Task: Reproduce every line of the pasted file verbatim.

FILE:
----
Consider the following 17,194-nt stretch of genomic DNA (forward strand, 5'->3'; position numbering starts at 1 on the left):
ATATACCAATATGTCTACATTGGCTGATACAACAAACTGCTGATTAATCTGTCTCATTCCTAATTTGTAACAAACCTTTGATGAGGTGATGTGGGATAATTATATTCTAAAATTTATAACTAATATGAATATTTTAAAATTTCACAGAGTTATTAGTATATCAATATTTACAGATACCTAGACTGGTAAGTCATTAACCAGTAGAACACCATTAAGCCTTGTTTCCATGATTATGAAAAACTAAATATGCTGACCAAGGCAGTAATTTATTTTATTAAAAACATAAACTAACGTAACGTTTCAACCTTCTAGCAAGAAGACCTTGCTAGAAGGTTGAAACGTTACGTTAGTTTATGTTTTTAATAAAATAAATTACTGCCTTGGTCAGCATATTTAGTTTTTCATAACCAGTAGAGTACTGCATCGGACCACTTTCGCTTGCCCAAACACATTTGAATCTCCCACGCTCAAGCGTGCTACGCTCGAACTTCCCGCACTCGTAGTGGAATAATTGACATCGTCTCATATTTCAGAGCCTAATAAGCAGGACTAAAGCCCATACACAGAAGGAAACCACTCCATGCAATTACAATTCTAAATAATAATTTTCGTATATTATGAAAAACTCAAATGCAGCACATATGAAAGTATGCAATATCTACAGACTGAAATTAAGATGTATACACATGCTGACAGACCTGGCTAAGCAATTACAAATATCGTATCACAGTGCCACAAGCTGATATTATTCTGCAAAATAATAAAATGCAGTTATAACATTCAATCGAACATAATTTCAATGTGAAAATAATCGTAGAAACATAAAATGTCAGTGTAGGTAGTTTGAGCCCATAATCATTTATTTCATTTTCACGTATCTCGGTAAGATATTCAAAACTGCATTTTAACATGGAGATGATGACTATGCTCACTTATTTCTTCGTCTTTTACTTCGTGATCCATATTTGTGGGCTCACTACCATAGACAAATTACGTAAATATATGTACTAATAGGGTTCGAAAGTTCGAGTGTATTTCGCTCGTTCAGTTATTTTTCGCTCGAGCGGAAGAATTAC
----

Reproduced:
Consider the following 17,194-nt stretch of genomic DNA (forward strand, 5'->3'; position numbering starts at 1 on the left):
ATATACCAATATGTCTACATTGGCTGATACAACAAACTGCTGATTAATCTGTCTCATTCCTAATTTGTAACAAACCTTTGATGAGGTGATGTGGGATAATTATATTCTAAAATTTATAACTAATATGAATATTTTAAAATTTCACAGAGTTATTAGTATATCAATATTTACAGATACCTAGACTGGTAAGTCATTAACCAGTAGAACACCATTAAGCCTTGTTTCCATGATTATGAAAAACTAAATATGCTGACCAAGGCAGTAATTTATTTTATTAAAAACATAAACTAACGTAACGTTTCAACCTTCTAGCAAGAAGACCTTGCTAGAAGGTTGAAACGTTACGTTAGTTTATGTTTTTAATAAAATAAATTACTGCCTTGGTCAGCATATTTAGTTTTTCATAACCAGTAGAGTACTGCATCGGACCACTTTCGCTTGCCCAAACACATTTGAATCTCCCACGCTCAAGCGTGCTACGCTCGAACTTCCCGCACTCGTAGTGGAATAATTGACATCGTCTCATATTTCAGAGCCTAATAAGCAGGACTAAAGCCCATACACAGAAGGAAACCACTCCATGCAATTACAATTCTAAATAATAATTTTCGTATATTATGAAAAACTCAAATGCAGCACATATGAAAGTATGCAATATCTACAGACTGAAATTAAGATGTATACACATGCTGACAGACCTGGCTAAGCAATTACAAATATCGTATCACAGTGCCACAAGCTGATATTATTCTGCAAAATAATAAAATGCAGTTATAACATTCAATCGAACATAATTTCAATGTGAAAATAATCGTAGAAACATAAAATGTCAGTGTAGGTAGTTTGAGCCCATAATCATTTATTTCATTTTCACGTATCTCGGTAAGATATTCAAAACTGCATTTTAACATGGAGATGATGACTATGCTCACTTATTTCTTCGTCTTTTACTTCGTGATCCATATTTGTGGGCTCACTACCATAGACAAATTACGTAAATATATGTACTAATAGGGTTCGAAAGTTCGAGTGTATTTCGCTCGTTCAGTTATTTTTCGCTCGAGCGGAAGAATTAC